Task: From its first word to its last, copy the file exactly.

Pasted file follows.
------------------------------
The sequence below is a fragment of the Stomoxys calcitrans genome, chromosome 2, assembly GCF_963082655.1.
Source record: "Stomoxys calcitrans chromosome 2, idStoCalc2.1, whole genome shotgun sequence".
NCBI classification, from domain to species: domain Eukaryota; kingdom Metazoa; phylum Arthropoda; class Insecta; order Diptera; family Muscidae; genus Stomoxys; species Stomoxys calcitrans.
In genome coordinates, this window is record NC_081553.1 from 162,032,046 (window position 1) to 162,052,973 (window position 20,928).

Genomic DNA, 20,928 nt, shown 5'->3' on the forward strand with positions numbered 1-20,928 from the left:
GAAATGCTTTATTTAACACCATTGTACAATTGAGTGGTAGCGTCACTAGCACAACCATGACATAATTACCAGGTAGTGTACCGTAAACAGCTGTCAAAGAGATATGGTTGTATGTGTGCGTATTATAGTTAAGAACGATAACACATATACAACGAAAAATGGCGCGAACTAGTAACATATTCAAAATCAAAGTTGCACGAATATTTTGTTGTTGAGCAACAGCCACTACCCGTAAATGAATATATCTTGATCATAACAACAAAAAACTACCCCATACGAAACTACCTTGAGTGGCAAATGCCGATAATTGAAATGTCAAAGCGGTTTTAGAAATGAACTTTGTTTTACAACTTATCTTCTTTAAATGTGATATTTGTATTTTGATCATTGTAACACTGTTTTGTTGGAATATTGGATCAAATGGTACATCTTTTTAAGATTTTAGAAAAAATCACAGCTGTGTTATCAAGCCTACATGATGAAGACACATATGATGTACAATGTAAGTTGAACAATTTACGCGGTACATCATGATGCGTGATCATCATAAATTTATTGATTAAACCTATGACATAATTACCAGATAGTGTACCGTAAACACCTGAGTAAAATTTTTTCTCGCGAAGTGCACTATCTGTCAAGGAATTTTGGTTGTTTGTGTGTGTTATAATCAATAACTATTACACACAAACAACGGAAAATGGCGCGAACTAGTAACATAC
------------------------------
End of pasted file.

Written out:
The sequence below is a fragment of the Stomoxys calcitrans genome, chromosome 2, assembly GCF_963082655.1.
Source record: "Stomoxys calcitrans chromosome 2, idStoCalc2.1, whole genome shotgun sequence".
NCBI classification, from domain to species: domain Eukaryota; kingdom Metazoa; phylum Arthropoda; class Insecta; order Diptera; family Muscidae; genus Stomoxys; species Stomoxys calcitrans.
In genome coordinates, this window is record NC_081553.1 from 162,032,046 (window position 1) to 162,052,973 (window position 20,928).

Genomic DNA, 20,928 nt, shown 5'->3' on the forward strand with positions numbered 1-20,928 from the left:
GAAATGCTTTATTTAACACCATTGTACAATTGAGTGGTAGCGTCACTAGCACAACCATGACATAATTACCAGGTAGTGTACCGTAAACAGCTGTCAAAGAGATATGGTTGTATGTGTGCGTATTATAGTTAAGAACGATAACACATATACAACGAAAAATGGCGCGAACTAGTAACATATTCAAAATCAAAGTTGCACGAATATTTTGTTGTTGAGCAACAGCCACTACCCGTAAATGAATATATCTTGATCATAACAACAAAAAACTACCCCATACGAAACTACCTTGAGTGGCAAATGCCGATAATTGAAATGTCAAAGCGGTTTTAGAAATGAACTTTGTTTTACAACTTATCTTCTTTAAATGTGATATTTGTATTTTGATCATTGTAACACTGTTTTGTTGGAATATTGGATCAAATGGTACATCTTTTTAAGATTTTAGAAAAAATCACAGCTGTGTTATCAAGCCTACATGATGAAGACACATATGATGTACAATGTAAGTTGAACAATTTACGCGGTACATCATGATGCGTGATCATCATAAATTTATTGATTAAACCTATGACATAATTACCAGATAGTGTACCGTAAACACCTGAGTAAAATTTTTTCTCGCGAAGTGCACTATCTGTCAAGGAATTTTGGTTGTTTGTGTGTGTTATAATCAATAACTATTACACACAAACAACGGAAAATGGCGCGAACTAGTAACATAC